Building Homesteads


When the settlers arrived in the west, they faced the difficult task of building from the ground up. The farmers first needed to clear the land and then would begin the task of building homes and barns. In the 1880s and 1890s, getting access to construction materials was not easy because there were few railways and the roadways were too rough to haul lumber.

Settlers could rely on each other to help with building their homestead.

A homestead with a wood farmhouse, a few sheds, and some newly planted bushes along the edge of the house show a newly settled farm.

This homestead was built near Crane Valley, Saskatchewan in 1914.

Clearing the Land

When the settlers arrived, they had to clear the land. Trees were chopped down and stumps were pulled out with a team of oxen. If the settlers did not have oxen or horses, they would have to do the work with hand tools. It was hard work!

A team of two horses are pulling a plow to break Prairie topsoil. A farmer is walking behind the horses to operate the plow.


A horse team is pulling the plough to break up blocky Prairie land.

Settlers also used steam engines that were invented in 1869 in the United States and brought to the Prairies to clear the land. The steam engine helped the reduce manual labour and dependence on horses. These machines needed an engineer to operate them because they were awkward and difficult to use, so mostly only the large farms had the resources to get a steam engine.

Three men are operating a steam engine with a plow and a harrow behind it.

Steam engines greatly reduced manual labour, but most settlers didn’t have access to them.

Trees were scarce but very important. They were used for winter fuel, for construction material, for tent framework, or as a foundation for thatched roofs on sod houses before a log home could be constructed.

An oxen is being used to clear the trees, stumps, and rocks from the land.


Settlers needed to build barns for their animals’ survival and to store their crops, hay, and straw. Building a sod barn was the easiest and cheapest way for settlers on the Prairies. Many of the settlers would gather together to help each other build their barns, these gatherings were known as ‘bees’.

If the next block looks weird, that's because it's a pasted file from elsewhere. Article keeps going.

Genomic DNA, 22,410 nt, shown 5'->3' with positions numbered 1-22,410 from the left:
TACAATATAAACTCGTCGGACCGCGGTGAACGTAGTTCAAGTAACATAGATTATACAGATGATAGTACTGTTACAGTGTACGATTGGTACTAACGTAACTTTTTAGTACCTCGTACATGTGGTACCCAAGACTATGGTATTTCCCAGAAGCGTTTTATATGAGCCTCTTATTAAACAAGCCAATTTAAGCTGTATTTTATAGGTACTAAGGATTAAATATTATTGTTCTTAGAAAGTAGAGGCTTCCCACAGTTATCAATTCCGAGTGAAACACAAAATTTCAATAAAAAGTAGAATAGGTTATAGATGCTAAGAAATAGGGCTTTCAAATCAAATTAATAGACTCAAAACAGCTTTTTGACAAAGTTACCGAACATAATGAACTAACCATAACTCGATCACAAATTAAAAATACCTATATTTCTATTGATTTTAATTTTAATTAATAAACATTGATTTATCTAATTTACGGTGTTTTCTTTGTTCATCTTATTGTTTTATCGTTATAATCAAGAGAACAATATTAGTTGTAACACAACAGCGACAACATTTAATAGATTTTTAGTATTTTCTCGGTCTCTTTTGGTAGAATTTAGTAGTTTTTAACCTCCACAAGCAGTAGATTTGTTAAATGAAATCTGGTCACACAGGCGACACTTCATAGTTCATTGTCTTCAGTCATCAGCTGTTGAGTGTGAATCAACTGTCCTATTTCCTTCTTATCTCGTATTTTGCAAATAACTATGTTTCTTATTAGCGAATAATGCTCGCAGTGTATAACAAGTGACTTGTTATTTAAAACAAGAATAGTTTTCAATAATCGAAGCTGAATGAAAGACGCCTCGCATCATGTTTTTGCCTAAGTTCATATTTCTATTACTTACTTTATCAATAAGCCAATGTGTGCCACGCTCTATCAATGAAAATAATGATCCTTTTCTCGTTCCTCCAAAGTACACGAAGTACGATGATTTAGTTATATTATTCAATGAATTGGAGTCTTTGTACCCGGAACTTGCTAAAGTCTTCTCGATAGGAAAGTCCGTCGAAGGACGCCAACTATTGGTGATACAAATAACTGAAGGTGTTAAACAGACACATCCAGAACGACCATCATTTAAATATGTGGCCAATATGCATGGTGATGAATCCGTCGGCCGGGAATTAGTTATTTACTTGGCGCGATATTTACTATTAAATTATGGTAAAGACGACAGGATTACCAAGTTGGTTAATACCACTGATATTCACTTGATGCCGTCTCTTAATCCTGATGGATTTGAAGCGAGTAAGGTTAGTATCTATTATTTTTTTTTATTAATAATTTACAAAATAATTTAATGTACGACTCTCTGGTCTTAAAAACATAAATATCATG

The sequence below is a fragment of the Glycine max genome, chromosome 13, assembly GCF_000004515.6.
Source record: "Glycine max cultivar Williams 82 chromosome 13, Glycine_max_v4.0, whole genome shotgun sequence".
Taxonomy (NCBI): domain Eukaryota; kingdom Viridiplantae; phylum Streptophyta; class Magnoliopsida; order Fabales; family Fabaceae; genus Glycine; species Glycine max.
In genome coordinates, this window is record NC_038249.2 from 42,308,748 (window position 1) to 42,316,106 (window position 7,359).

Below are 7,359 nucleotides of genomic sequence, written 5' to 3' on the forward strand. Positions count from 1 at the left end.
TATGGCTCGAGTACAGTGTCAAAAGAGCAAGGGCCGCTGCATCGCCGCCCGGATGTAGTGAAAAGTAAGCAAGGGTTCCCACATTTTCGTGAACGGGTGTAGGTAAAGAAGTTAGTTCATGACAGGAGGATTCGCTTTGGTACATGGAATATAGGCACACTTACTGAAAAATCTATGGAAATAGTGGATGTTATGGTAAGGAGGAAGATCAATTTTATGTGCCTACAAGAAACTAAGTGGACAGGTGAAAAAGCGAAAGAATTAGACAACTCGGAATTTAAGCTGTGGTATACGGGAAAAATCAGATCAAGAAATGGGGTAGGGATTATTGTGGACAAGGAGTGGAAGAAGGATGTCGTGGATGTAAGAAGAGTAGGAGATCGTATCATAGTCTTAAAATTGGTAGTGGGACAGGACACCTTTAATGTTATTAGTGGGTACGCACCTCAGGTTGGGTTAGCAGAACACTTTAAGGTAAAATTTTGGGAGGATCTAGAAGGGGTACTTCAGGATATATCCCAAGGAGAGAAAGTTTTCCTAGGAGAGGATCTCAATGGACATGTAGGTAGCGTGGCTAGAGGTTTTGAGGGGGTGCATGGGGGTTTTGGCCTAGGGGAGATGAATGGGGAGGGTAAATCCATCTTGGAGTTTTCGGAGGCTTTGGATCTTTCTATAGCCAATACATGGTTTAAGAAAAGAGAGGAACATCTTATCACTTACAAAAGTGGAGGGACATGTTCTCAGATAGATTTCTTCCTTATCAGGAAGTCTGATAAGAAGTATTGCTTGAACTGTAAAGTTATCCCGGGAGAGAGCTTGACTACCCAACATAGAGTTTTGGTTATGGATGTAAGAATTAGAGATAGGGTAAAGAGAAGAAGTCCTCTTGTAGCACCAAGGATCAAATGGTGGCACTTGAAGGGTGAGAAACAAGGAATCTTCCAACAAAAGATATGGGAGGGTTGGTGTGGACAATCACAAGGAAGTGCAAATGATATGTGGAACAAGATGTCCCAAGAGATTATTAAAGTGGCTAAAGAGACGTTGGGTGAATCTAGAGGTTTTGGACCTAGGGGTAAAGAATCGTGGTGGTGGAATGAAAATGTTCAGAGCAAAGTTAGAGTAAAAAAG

A few men are sitting on top of an addition that is being built onto the back of a wooden barn. A child and a dog are playing on the ground by the barn.

Men are working together to build this barn as part of a homestead in 1945.

An illustration of a red wooden barn is shown

Barns are red because farmers sealed their barns to protect the wood from rotting with linseed oil (made from flax). They often added rust to the linseed oil because it killed fungi and mosses that would grow on the barn. The rust turned the mixture red in colour.

A homestead with a wood farmhouse, a couple of sheds, and a large barn are being highlighted.

This homestead and barn were built in 1907.

Building a Sod House

Building a sod house or ‘soddy’ was the easiest and cheapest way for settlers on the Prairies to make a home and a barn. First the sod (a layer of grass, soil, and roots) was cut into strips. The sod pieces were piled one on top of the other like bricks. That’s how the walls were made.

Logs or lumber were used for the door, door frame, and window frames. When glass was not available, greased paper or canvas covered the windows.

A team of two horses are pulling a plow to break Prairie topsoil. A farmer is walking behind the horses to operate the plow.


This woman stands in front of her family’s newly built sod homestead.

For the roof, logs were placed across the top and covered with sod and hay. Sometimes the floor was made of boards, but often it was just packed earth. When it rained a lot, the house leaked, but these houses were cool in summer, and warm in the winter.

Building a sod house was the easiest and cheapest way for settlers to make a home.

Log shacks were built more commonly in areas with dense trees.

In the spring, sod houses leaked and roofs collapsed as the piles of snow collected over the winter months began melting. So along with breaking and clearing more land, planting a crop, fixing the roof had to be added to a settler’s list of chores.

Building a sod home was a temporary solution until settlers had time and resources to build another style of home that would be more practical on the Prairies.

Building a Log House

Log houses were built by pioneers settling in areas with dense trees. When the land was cleared, the trees were hauled to the homestead where they were carefully cut and put in place. Once in place, the logs were plastered with mud inside and out. The mud coating was then whitewashed with lye and water. The lye was made from wood ashes.

A log house on a hometead has three childen playing in front.

This log house was built in 1917 near Lac Cheval, Saskatchewan.

Frame houses were built from purchased supplies which had to be hauled to the construction site. Framework for these houses was similar in construction to the houses today. The walls consisted of studs and lumber with tarpaper between.

Many settlers set up their homestead and built homes on their own before their wives and children arrived. This video shows the steps a settler would have had to take to build a log cabin with only one person.

A log house in winter is covered in snow and ice, showing that the weather has been cold and blizzarding.

This log house was built in 1905 near Hilldrop, SK. Logs were taken from the banks of Shell River to construct this home and the family lived here until 1963.

Modern homes are built a lot different now, with many more conveniences. How is your home different from the homes that settlers first built when they moved to Saskatchewan?